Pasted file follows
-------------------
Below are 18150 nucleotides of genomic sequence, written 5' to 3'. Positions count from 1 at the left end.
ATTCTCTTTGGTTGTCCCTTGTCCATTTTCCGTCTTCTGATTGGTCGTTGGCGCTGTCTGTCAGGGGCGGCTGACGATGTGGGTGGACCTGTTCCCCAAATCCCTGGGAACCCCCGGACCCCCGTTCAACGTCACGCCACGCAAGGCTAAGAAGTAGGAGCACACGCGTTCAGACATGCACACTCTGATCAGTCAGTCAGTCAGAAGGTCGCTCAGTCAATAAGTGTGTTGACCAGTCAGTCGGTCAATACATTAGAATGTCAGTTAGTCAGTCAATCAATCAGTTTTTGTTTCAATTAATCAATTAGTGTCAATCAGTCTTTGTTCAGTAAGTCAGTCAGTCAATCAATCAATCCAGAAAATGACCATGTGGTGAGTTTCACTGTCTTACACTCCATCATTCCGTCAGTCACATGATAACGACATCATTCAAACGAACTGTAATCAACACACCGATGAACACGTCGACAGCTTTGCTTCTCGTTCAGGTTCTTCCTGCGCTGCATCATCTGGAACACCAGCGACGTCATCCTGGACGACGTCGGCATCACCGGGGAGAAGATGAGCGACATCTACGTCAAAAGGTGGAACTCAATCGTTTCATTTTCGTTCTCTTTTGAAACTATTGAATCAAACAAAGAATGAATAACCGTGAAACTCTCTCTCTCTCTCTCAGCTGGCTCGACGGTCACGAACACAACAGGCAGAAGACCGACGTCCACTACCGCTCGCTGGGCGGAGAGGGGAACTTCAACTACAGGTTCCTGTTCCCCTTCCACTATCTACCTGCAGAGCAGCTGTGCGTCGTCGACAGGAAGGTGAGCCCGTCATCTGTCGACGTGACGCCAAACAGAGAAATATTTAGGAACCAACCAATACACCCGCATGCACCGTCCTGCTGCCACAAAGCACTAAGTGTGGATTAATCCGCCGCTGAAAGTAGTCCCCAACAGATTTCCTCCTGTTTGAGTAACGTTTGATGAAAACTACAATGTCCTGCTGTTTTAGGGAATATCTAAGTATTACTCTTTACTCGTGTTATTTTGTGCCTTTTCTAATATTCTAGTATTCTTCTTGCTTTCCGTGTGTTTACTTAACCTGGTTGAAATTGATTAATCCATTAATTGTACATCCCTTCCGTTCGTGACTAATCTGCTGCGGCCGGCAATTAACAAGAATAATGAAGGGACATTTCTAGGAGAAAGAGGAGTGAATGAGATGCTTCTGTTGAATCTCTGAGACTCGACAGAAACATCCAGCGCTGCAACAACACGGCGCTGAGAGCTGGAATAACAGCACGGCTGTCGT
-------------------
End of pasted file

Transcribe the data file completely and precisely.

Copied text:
Below are 18150 nucleotides of genomic sequence, written 5' to 3'. Positions count from 1 at the left end.
ATTCTCTTTGGTTGTCCCTTGTCCATTTTCCGTCTTCTGATTGGTCGTTGGCGCTGTCTGTCAGGGGCGGCTGACGATGTGGGTGGACCTGTTCCCCAAATCCCTGGGAACCCCCGGACCCCCGTTCAACGTCACGCCACGCAAGGCTAAGAAGTAGGAGCACACGCGTTCAGACATGCACACTCTGATCAGTCAGTCAGTCAGAAGGTCGCTCAGTCAATAAGTGTGTTGACCAGTCAGTCGGTCAATACATTAGAATGTCAGTTAGTCAGTCAATCAATCAGTTTTTGTTTCAATTAATCAATTAGTGTCAATCAGTCTTTGTTCAGTAAGTCAGTCAGTCAATCAATCAATCCAGAAAATGACCATGTGGTGAGTTTCACTGTCTTACACTCCATCATTCCGTCAGTCACATGATAACGACATCATTCAAACGAACTGTAATCAACACACCGATGAACACGTCGACAGCTTTGCTTCTCGTTCAGGTTCTTCCTGCGCTGCATCATCTGGAACACCAGCGACGTCATCCTGGACGACGTCGGCATCACCGGGGAGAAGATGAGCGACATCTACGTCAAAAGGTGGAACTCAATCGTTTCATTTTCGTTCTCTTTTGAAACTATTGAATCAAACAAAGAATGAATAACCGTGAAACTCTCTCTCTCTCTCTCAGCTGGCTCGACGGTCACGAACACAACAGGCAGAAGACCGACGTCCACTACCGCTCGCTGGGCGGAGAGGGGAACTTCAACTACAGGTTCCTGTTCCCCTTCCACTATCTACCTGCAGAGCAGCTGTGCGTCGTCGACAGGAAGGTGAGCCCGTCATCTGTCGACGTGACGCCAAACAGAGAAATATTTAGGAACCAACCAATACACCCGCATGCACCGTCCTGCTGCCACAAAGCACTAAGTGTGGATTAATCCGCCGCTGAAAGTAGTCCCCAACAGATTTCCTCCTGTTTGAGTAACGTTTGATGAAAACTACAATGTCCTGCTGTTTTAGGGAATATCTAAGTATTACTCTTTACTCGTGTTATTTTGTGCCTTTTCTAATATTCTAGTATTCTTCTTGCTTTCCGTGTGTTTACTTAACCTGGTTGAAATTGATTAATCCATTAATTGTACATCCCTTCCGTTCGTGACTAATCTGCTGCGGCCGGCAATTAACAAGAATAATGAAGGGACATTTCTAGGAGAAAGAGGAGTGAATGAGATGCTTCTGTTGAATCTCTGAGACTCGACAGAAACATCCAGCGCTGCAACAACACGGCGCTGAGAGCTGGAATAACAGCACGGCTGTCGT